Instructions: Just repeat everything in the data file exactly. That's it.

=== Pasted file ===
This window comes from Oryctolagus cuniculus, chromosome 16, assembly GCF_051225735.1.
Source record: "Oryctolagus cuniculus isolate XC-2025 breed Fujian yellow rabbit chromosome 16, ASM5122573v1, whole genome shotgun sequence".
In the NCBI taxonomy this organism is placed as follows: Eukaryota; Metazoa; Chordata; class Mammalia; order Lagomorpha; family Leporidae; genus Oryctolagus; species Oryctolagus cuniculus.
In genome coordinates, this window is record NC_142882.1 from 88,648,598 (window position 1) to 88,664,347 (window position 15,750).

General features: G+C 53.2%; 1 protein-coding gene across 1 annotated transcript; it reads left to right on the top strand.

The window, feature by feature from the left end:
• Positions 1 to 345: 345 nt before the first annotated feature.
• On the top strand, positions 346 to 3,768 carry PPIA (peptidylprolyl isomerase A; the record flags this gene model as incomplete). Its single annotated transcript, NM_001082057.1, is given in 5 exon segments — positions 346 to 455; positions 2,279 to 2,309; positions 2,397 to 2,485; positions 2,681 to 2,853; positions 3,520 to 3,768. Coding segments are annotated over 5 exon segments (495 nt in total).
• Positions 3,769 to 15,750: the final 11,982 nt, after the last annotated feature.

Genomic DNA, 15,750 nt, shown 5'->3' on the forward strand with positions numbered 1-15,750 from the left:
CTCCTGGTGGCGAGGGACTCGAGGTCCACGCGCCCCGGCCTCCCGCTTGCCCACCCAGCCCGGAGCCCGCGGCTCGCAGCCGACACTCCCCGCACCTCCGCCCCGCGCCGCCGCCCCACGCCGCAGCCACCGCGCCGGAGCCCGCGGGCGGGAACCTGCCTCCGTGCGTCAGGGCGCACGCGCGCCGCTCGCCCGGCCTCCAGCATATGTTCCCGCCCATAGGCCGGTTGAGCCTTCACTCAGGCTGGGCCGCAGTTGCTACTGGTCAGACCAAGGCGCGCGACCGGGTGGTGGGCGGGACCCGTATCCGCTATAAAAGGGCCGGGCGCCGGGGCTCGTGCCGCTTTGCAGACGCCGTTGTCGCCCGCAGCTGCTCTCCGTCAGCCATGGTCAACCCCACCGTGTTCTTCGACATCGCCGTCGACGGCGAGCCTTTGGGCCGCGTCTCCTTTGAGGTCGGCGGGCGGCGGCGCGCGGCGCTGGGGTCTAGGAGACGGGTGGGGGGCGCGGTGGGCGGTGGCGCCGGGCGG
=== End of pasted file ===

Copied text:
This window comes from Oryctolagus cuniculus, chromosome 16, assembly GCF_051225735.1.
Source record: "Oryctolagus cuniculus isolate XC-2025 breed Fujian yellow rabbit chromosome 16, ASM5122573v1, whole genome shotgun sequence".
In the NCBI taxonomy this organism is placed as follows: Eukaryota; Metazoa; Chordata; class Mammalia; order Lagomorpha; family Leporidae; genus Oryctolagus; species Oryctolagus cuniculus.
In genome coordinates, this window is record NC_142882.1 from 88,648,598 (window position 1) to 88,664,347 (window position 15,750).

General features: G+C 53.2%; 1 protein-coding gene across 1 annotated transcript; it reads left to right on the top strand.

The window, feature by feature from the left end:
• Positions 1 to 345: 345 nt before the first annotated feature.
• On the top strand, positions 346 to 3,768 carry PPIA (peptidylprolyl isomerase A; the record flags this gene model as incomplete). Its single annotated transcript, NM_001082057.1, is given in 5 exon segments — positions 346 to 455; positions 2,279 to 2,309; positions 2,397 to 2,485; positions 2,681 to 2,853; positions 3,520 to 3,768. Coding segments are annotated over 5 exon segments (495 nt in total).
• Positions 3,769 to 15,750: the final 11,982 nt, after the last annotated feature.

Genomic DNA, 15,750 nt, shown 5'->3' on the forward strand with positions numbered 1-15,750 from the left:
CTCCTGGTGGCGAGGGACTCGAGGTCCACGCGCCCCGGCCTCCCGCTTGCCCACCCAGCCCGGAGCCCGCGGCTCGCAGCCGACACTCCCCGCACCTCCGCCCCGCGCCGCCGCCCCACGCCGCAGCCACCGCGCCGGAGCCCGCGGGCGGGAACCTGCCTCCGTGCGTCAGGGCGCACGCGCGCCGCTCGCCCGGCCTCCAGCATATGTTCCCGCCCATAGGCCGGTTGAGCCTTCACTCAGGCTGGGCCGCAGTTGCTACTGGTCAGACCAAGGCGCGCGACCGGGTGGTGGGCGGGACCCGTATCCGCTATAAAAGGGCCGGGCGCCGGGGCTCGTGCCGCTTTGCAGACGCCGTTGTCGCCCGCAGCTGCTCTCCGTCAGCCATGGTCAACCCCACCGTGTTCTTCGACATCGCCGTCGACGGCGAGCCTTTGGGCCGCGTCTCCTTTGAGGTCGGCGGGCGGCGGCGCGCGGCGCTGGGGTCTAGGAGACGGGTGGGGGGCGCGGTGGGCGGTGGCGCCGGGCGG